If you suffer from an acute tendonitis brought on by an activity, stop doing it and over the following three days:

1. rest the affected joint (tendonitis usually occurs near joints)
2. cool the affected area with a pack of frozen peas every 2-3 hours.
3. if you can, use a compression bandage like tubi-grip.
4. if you can, elevate the affected area.
5. after 48 hours take a non steroidal anti-inflammatory drug (NSAID) such a ibuprofen (read the pack for side effects and contra indications).
6. avoid further exercise, massages, hot baths and heat packs.

Once the acute attack has passed you can gradually reintroduce movement to the affected joint, I like swimming but avoid weights, jogging etc. Pain killers can be continued and massages gradually introduced. If it does not improve go and see your GP or self refer to an NHS physio. You can also go to see a private physio, some of whom specialise in sports physiotherapy. I have had a LOT of physiotherapy over the years and have always just used the NHS physios, with great success, I cannot praise their work too much. Physiotherapy exercises do not make the tendonitis itself go away but can greatly help rebuild muscle wasting, which can quickly develop secondary to lack of use, due to pain from tendonitis. Some physios might also use shock wave treatment, which can speed healing. Even when the area is still sore, light physiotherapy exercises are also very beneficial to maintain range of movement, especially in a joint like an affected shoulder. Except in very specific cases (such as following surgery).... if something hurts.... stop doing it. (Following surgery you may need to undergo a lot of painful rehabilitation but only under the direction of a physiotherapist.)

Once you think the tendonitis has gone you can gradually reintroduce the activity that brought it on but consider altering both technique and equipment and gradually build up your distance.

If you are left with chronic tendonitis then definitely consider changing technique, equipment or even giving up the activity for a considerable time or even permanently (I have had to give up several sports which I loved). As plymouthdamo has said steroid injections can make things feel better over the short term but they are not a cure, cannot be repeated too many times and are less suited for older people.

The good news is that.... despite a lack of shortcuts.... I have managed to adapt and continue sea kayaking. This is despite being pretty badly affected by tendonitis, (most people only get tendonitis at one or two joints). Quite often, if I know it is going to be a hard day I will take a NSAID before activity and I find this prophylactic use reduces the chance of a recurrence. I now make a point of not doing a big day unless I have had several successful shorter days over the preceding week or two. I make a point of swimming several times a week to maintain both my fitness but also flexibility and range of movement.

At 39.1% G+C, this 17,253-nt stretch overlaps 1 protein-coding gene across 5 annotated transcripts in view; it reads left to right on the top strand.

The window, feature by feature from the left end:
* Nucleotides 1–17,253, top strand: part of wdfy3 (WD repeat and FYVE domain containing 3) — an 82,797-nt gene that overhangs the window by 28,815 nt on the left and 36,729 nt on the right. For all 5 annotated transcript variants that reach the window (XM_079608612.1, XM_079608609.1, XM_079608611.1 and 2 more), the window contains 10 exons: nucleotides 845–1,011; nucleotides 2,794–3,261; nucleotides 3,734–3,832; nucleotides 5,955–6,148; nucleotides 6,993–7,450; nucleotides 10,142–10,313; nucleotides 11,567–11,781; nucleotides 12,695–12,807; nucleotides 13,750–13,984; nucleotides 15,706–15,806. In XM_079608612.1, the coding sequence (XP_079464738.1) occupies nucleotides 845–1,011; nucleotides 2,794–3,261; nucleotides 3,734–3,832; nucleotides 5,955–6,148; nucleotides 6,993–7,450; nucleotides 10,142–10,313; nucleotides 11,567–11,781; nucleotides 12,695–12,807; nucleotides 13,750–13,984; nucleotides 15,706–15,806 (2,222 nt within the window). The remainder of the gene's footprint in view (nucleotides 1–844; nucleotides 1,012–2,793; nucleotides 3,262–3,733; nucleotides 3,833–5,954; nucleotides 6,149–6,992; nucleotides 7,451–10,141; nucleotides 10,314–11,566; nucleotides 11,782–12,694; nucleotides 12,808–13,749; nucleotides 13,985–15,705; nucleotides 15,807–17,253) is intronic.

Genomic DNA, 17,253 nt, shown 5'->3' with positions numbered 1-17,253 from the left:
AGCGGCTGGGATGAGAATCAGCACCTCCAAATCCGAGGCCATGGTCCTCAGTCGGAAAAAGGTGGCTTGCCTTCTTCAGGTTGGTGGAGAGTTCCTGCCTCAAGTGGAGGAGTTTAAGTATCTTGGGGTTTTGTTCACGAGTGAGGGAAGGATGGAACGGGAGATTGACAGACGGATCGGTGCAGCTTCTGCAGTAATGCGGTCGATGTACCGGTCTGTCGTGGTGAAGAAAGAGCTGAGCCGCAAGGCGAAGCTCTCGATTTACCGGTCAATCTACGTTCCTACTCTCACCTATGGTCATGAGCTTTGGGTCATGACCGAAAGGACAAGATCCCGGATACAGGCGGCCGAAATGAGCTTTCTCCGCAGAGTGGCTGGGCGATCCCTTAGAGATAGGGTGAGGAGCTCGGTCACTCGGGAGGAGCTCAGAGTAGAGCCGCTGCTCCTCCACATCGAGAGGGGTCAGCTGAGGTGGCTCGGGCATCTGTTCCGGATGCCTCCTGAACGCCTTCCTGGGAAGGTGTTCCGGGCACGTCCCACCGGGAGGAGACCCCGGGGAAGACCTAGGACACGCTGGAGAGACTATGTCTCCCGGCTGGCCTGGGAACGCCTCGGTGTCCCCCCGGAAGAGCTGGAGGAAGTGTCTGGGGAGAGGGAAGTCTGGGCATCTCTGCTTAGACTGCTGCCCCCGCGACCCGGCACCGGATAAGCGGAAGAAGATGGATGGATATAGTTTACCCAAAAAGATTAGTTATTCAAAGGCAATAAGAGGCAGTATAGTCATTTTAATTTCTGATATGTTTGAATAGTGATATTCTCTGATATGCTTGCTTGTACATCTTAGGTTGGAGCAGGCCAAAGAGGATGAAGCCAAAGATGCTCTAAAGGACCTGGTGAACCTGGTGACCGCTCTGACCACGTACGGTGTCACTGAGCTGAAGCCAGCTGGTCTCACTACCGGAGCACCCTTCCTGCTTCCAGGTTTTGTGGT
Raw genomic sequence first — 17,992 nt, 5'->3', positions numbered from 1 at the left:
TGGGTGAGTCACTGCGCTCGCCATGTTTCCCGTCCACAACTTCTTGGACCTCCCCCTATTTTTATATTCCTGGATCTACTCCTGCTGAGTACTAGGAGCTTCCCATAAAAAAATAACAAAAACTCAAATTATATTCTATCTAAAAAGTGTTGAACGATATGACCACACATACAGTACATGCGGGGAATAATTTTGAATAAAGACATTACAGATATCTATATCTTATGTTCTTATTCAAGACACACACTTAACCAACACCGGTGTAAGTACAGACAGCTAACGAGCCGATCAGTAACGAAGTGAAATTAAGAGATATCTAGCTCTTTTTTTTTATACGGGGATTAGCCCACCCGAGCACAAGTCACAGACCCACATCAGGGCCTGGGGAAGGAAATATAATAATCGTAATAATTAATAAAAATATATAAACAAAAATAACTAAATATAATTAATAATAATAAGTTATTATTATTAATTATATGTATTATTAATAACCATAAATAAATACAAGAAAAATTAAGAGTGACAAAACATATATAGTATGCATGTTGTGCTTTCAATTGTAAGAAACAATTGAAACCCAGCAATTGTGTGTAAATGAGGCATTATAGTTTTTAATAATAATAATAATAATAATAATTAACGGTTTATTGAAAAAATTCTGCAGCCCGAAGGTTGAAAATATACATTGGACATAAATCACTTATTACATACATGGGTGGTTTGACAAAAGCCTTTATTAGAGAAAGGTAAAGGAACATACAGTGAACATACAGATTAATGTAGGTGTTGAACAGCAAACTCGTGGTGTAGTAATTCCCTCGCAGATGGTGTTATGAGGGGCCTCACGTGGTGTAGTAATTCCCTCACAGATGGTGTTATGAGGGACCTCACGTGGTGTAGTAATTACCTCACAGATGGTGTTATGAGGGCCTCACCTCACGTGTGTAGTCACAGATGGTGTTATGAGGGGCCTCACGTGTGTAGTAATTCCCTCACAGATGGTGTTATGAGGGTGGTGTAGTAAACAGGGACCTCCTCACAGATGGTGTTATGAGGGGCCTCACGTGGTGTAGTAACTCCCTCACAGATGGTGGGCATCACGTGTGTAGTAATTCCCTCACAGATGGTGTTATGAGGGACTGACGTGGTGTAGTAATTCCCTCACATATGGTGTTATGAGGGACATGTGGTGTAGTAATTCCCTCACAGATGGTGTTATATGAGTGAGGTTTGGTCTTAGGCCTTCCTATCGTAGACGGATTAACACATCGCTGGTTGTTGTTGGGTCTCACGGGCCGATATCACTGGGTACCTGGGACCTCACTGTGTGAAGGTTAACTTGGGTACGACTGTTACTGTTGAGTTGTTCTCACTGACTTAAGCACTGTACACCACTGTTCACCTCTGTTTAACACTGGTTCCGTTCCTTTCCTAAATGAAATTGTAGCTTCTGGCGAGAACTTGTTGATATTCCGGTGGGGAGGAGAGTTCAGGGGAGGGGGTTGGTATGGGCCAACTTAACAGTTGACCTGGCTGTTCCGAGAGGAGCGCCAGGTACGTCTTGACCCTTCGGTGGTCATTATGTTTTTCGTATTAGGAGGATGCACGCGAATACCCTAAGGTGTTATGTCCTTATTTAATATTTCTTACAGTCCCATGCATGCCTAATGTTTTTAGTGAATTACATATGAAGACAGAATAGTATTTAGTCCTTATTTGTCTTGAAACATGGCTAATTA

I wish you a successful (if not speedy) return to paddling,
Douglas

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Re: Tendinitis - advice?

Post by Jonathan. » Fri Dec 29, 2017 10:39 am

Wow! What great feedback - thanks to one and all.

Replies seem to agree on one point - that my injuries are likely to be a symptom of a broader problem. In my case, I suspect that’s to do with posture and a weak core - things I must work on. And once I’m back in a boat I’ll also get someone to have a look at my paddling technique; I recently joined a club that does a lot of K1 paddling and suspect this sea paddler can learn much from a racer.

Particular thanks to John and Douglas. To have such detailed replies from two experts in their fields is more than I could have hoped for. I fear I’m in for the long haul so those are two posts I shall read and keep reading; there’s a good deal of sound advice for me to put into practice.

And Douglas, can I please make sure I fully understand your sixth point? I can well appreciate the wisdom of not aggravating my injuries and avoiding further excercise. But massages, hot baths and heat packs? I’m intrigued to know that they, too, are bad news.
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Re: Tendinitis - advice?

Post by Douglas Wilcox » Fri Dec 29, 2017 1:42 pm

Hi Jonathan, you should avoid exercise, massages hot baths and heat packs of/on the affected area only in the first few days after an acute exacerbation. If you follow the 6 points (ice is better than heat) for the first few days then they are great afterwards.

Douglas :o)

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Re: Tendinitis - advice?

Post by dc9mm » Sat Dec 30, 2017 6:30 pm

These worked for me

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Re: Tendinitis - advice?

Post by Jonathan. » Sun Dec 31, 2017 4:37 am

A six-step recovery plan - that should keep me busy well into 2018. Very many thanks for your kindness, Douglas.